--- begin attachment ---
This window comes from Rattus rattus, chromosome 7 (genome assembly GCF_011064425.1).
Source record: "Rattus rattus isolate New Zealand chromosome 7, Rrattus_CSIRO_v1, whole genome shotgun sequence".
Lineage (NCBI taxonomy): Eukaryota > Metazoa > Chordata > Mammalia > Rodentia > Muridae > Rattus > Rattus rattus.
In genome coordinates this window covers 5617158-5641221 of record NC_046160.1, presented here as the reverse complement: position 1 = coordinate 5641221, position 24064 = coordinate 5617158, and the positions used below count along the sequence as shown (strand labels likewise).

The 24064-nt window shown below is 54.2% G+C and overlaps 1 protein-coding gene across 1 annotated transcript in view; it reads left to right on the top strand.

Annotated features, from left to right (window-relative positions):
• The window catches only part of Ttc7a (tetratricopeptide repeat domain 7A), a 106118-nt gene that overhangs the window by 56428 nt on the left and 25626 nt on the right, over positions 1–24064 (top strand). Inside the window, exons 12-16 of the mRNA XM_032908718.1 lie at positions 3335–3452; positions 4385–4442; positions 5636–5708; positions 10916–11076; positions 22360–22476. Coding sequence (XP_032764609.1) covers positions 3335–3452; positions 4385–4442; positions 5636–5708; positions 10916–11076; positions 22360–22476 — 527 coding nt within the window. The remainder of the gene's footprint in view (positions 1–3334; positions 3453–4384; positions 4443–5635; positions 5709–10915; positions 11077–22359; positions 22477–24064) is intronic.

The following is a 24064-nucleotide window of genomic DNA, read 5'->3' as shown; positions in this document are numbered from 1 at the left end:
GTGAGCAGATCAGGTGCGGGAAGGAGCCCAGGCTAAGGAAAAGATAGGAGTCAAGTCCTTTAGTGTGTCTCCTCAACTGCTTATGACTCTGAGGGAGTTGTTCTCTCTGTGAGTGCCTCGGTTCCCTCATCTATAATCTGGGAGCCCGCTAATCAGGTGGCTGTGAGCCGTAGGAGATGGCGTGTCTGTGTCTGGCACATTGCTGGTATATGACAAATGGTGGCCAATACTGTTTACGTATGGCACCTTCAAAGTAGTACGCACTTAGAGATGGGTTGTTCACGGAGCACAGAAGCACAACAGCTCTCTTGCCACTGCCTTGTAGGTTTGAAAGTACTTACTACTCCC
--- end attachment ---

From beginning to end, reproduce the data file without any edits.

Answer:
This window comes from Rattus rattus, chromosome 7 (genome assembly GCF_011064425.1).
Source record: "Rattus rattus isolate New Zealand chromosome 7, Rrattus_CSIRO_v1, whole genome shotgun sequence".
Lineage (NCBI taxonomy): Eukaryota > Metazoa > Chordata > Mammalia > Rodentia > Muridae > Rattus > Rattus rattus.
In genome coordinates this window covers 5617158-5641221 of record NC_046160.1, presented here as the reverse complement: position 1 = coordinate 5641221, position 24064 = coordinate 5617158, and the positions used below count along the sequence as shown (strand labels likewise).

The 24064-nt window shown below is 54.2% G+C and overlaps 1 protein-coding gene across 1 annotated transcript in view; it reads left to right on the top strand.

Annotated features, from left to right (window-relative positions):
• The window catches only part of Ttc7a (tetratricopeptide repeat domain 7A), a 106118-nt gene that overhangs the window by 56428 nt on the left and 25626 nt on the right, over positions 1–24064 (top strand). Inside the window, exons 12-16 of the mRNA XM_032908718.1 lie at positions 3335–3452; positions 4385–4442; positions 5636–5708; positions 10916–11076; positions 22360–22476. Coding sequence (XP_032764609.1) covers positions 3335–3452; positions 4385–4442; positions 5636–5708; positions 10916–11076; positions 22360–22476 — 527 coding nt within the window. The remainder of the gene's footprint in view (positions 1–3334; positions 3453–4384; positions 4443–5635; positions 5709–10915; positions 11077–22359; positions 22477–24064) is intronic.

The following is a 24064-nucleotide window of genomic DNA, read 5'->3' as shown; positions in this document are numbered from 1 at the left end:
GTGAGCAGATCAGGTGCGGGAAGGAGCCCAGGCTAAGGAAAAGATAGGAGTCAAGTCCTTTAGTGTGTCTCCTCAACTGCTTATGACTCTGAGGGAGTTGTTCTCTCTGTGAGTGCCTCGGTTCCCTCATCTATAATCTGGGAGCCCGCTAATCAGGTGGCTGTGAGCCGTAGGAGATGGCGTGTCTGTGTCTGGCACATTGCTGGTATATGACAAATGGTGGCCAATACTGTTTACGTATGGCACCTTCAAAGTAGTACGCACTTAGAGATGGGTTGTTCACGGAGCACAGAAGCACAACAGCTCTCTTGCCACTGCCTTGTAGGTTTGAAAGTACTTACTACTCCC